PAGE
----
In its latest study, Scotiabank Economics moved against the implementation of a capital gains tax on primary residences, saying that this would not address the systemic issues plaguing the Canadian housing market.
“A more significant revision to capital gains on principal residences should not be considered. The tax-sheltered gains from owning a home confer a significant advantage to homeowners versus renters,” said Jean-François Perrault, chief economist at Scotiabank. “As tempting as it might be to reduce this advantage by taxing a portion of the capital gains on a principal residence, such a change in taxation would represent a significant financial blow to Canadians.”
Far from protecting home owners, any change in the current taxation set-up might end up amplifying market risks in the long run, Perrault warned.
“Policymakers could get around [changing taxation for current homeowners] by limiting the tax to those that purchase homes in the future, or by imposing a cap on these tax-sheltered gains,” Perrault explained, “but that would raise inter-generational equity issues: why would there be a differential tax treatment for new homeowners relative to existing ones?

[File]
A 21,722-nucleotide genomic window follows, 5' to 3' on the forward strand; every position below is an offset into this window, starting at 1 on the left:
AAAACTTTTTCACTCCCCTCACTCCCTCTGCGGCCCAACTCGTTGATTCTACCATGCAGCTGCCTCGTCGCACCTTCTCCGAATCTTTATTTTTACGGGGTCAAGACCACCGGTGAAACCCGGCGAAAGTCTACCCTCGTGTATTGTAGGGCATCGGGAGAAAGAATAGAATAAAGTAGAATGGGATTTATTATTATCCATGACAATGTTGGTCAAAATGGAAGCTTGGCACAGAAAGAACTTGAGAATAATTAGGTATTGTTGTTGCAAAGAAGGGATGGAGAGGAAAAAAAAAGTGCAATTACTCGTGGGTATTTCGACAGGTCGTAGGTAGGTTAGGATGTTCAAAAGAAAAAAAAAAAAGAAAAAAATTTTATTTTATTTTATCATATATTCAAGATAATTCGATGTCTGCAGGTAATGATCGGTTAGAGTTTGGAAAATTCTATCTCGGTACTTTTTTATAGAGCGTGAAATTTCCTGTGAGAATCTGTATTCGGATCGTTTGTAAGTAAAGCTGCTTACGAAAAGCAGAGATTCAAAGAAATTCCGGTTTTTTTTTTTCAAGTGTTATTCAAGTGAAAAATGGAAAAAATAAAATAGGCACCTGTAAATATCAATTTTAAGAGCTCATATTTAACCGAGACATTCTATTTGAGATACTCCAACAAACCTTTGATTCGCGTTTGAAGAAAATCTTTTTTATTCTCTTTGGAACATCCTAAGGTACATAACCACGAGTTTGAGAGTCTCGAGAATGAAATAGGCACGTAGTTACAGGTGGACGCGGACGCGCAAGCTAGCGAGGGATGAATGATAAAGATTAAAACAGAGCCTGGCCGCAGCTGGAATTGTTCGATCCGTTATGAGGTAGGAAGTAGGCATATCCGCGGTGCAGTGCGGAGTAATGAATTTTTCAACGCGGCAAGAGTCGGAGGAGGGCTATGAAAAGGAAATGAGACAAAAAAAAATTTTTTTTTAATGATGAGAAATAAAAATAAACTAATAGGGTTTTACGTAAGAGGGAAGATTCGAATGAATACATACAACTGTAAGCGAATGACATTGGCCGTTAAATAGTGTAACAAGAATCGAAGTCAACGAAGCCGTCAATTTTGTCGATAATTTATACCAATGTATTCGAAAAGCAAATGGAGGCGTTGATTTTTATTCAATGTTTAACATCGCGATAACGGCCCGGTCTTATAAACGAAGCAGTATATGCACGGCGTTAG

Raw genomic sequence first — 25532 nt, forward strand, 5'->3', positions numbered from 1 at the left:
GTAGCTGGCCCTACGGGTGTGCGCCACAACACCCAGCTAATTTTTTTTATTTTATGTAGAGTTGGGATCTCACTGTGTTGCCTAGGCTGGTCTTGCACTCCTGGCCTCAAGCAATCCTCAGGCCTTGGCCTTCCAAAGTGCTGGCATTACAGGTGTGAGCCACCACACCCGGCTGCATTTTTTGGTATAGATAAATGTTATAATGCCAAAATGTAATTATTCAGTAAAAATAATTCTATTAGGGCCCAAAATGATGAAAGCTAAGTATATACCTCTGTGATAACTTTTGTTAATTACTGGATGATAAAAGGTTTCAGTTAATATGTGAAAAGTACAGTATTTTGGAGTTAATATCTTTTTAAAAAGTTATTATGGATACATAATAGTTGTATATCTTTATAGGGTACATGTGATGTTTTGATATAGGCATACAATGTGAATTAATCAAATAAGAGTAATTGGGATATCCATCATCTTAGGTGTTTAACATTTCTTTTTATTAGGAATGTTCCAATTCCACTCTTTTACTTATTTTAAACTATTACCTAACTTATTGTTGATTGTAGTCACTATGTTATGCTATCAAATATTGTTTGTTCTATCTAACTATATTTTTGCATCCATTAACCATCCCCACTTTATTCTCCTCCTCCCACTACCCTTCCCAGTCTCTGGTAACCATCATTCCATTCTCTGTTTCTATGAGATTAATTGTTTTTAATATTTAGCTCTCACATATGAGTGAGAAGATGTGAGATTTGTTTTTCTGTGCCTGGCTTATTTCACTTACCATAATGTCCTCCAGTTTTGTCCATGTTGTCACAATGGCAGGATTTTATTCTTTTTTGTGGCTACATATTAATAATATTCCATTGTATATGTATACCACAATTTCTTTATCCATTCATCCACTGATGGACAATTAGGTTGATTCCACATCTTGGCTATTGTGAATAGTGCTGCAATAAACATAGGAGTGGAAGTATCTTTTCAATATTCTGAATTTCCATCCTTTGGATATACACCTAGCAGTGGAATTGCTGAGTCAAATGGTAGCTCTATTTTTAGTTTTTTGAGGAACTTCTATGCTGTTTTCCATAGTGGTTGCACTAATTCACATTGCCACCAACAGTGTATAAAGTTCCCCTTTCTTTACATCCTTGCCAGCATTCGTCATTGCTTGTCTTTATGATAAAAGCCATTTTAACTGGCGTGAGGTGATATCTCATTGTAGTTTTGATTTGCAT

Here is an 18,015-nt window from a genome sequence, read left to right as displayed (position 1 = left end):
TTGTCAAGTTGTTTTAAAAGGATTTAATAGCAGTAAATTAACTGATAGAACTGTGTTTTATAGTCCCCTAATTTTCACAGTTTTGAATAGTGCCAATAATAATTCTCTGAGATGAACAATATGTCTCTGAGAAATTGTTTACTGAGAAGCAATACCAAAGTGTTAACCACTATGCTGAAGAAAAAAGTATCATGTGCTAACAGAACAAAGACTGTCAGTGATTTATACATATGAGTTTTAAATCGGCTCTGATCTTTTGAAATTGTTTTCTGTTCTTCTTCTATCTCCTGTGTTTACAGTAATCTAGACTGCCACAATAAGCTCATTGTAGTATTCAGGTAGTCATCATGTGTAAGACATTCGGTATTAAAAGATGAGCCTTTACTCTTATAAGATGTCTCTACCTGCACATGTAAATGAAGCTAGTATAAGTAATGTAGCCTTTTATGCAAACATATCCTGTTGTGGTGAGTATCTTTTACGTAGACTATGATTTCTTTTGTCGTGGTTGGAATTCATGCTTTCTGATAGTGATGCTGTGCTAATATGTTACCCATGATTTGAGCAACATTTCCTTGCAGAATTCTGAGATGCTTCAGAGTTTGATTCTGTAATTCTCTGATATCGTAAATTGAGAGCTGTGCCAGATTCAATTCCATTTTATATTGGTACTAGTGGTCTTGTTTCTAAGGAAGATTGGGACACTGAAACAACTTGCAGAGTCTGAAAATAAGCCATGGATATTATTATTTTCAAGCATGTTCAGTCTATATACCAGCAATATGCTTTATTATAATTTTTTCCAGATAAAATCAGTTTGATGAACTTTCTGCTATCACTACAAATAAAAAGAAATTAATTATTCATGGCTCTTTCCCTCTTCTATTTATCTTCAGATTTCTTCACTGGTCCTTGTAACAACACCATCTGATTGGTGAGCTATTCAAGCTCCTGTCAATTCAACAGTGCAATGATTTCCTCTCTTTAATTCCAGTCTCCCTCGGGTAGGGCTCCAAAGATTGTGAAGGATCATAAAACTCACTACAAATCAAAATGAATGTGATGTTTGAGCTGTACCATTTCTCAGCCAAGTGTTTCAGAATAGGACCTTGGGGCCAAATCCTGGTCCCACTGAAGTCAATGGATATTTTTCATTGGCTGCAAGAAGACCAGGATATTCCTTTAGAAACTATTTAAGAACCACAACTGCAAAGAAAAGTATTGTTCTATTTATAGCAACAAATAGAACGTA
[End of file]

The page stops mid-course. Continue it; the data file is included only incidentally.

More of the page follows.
Instead, policies should focus on supply-side solutions, although the fruits of these will certainly not become apparent in the near term, it suggested.
“Policymakers should respond by easing obstacles to new construction for all forms of housing – affordable housing, rentals and owned accommodations,” Perrault suggested. “The overwhelming challenge facing the Canadian housing market remains the chronic insufficiency of supply relative to demand owing to the high rates of population growth registered in recent years.”
Addressing speculation at its root would also prove effective, it was suggested.
“To reduce the incentive to own over renting, a better approach would be to allow a certain portion of rents to be deducted from income,” Perrault said.